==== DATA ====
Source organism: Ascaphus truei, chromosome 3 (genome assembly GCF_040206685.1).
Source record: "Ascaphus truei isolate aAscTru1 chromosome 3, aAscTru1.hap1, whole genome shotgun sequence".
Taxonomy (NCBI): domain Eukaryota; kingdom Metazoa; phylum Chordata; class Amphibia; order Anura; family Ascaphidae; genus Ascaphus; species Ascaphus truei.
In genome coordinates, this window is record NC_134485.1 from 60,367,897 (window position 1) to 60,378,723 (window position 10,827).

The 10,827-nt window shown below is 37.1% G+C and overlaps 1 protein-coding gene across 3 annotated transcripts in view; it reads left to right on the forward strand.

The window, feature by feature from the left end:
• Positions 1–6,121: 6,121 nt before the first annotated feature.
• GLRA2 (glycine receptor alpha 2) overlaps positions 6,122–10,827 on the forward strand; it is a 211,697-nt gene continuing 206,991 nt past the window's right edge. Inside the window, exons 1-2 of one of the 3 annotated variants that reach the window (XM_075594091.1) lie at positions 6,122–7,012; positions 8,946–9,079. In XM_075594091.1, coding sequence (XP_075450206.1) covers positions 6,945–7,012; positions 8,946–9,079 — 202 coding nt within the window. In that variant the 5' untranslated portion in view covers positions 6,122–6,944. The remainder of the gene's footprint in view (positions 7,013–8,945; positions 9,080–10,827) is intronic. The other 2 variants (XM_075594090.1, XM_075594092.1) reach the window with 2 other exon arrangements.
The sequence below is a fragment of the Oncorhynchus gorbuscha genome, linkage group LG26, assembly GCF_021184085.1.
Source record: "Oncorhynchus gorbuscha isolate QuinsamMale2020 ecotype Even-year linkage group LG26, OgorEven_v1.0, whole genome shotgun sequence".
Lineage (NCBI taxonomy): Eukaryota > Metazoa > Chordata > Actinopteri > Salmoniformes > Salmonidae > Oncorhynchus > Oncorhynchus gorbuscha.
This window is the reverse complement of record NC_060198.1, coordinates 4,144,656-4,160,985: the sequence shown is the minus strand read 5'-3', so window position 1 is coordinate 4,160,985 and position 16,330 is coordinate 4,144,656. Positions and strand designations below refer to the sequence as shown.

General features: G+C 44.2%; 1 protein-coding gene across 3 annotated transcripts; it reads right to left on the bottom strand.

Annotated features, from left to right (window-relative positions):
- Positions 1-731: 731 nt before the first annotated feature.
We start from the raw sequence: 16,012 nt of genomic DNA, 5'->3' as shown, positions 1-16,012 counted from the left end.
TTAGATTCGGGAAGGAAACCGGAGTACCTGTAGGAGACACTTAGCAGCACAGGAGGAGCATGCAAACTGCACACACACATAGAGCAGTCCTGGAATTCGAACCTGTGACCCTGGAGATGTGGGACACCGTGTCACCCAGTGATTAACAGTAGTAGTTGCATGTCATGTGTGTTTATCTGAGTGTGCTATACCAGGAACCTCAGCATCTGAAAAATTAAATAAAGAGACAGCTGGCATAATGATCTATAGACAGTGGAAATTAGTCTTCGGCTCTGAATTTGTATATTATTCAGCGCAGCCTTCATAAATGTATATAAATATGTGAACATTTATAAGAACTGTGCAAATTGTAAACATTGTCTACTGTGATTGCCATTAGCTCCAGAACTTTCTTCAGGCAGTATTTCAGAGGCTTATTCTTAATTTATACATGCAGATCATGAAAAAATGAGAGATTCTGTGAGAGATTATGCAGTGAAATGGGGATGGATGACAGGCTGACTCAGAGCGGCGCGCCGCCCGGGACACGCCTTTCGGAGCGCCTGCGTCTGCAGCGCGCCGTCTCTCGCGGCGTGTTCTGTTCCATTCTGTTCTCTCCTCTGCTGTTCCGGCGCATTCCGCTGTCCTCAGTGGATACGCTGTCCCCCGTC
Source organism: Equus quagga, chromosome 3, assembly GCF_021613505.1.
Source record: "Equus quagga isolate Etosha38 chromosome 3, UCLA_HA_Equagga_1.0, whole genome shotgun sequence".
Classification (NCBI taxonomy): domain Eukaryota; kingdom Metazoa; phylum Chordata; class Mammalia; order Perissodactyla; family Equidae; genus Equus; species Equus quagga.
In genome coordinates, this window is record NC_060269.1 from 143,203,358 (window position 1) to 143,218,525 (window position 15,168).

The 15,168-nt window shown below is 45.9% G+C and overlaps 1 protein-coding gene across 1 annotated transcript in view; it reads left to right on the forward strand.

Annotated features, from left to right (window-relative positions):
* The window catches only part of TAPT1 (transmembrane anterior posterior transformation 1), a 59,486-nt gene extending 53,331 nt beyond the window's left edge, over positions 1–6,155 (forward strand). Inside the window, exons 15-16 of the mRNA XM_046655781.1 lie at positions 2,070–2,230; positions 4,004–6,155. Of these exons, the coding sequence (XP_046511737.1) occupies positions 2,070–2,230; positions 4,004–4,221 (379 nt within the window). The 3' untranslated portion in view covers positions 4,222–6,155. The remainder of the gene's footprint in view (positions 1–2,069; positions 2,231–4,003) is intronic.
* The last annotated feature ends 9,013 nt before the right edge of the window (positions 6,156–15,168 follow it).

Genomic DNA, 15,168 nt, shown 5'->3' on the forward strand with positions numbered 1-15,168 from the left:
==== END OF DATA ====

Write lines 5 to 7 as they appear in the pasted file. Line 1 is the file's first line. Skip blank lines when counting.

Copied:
The 10,827-nt window shown below is 37.1% G+C and overlaps 1 protein-coding gene across 3 annotated transcripts in view; it reads left to right on the forward strand.

The window, feature by feature from the left end:
• Positions 1–6,121: 6,121 nt before the first annotated feature.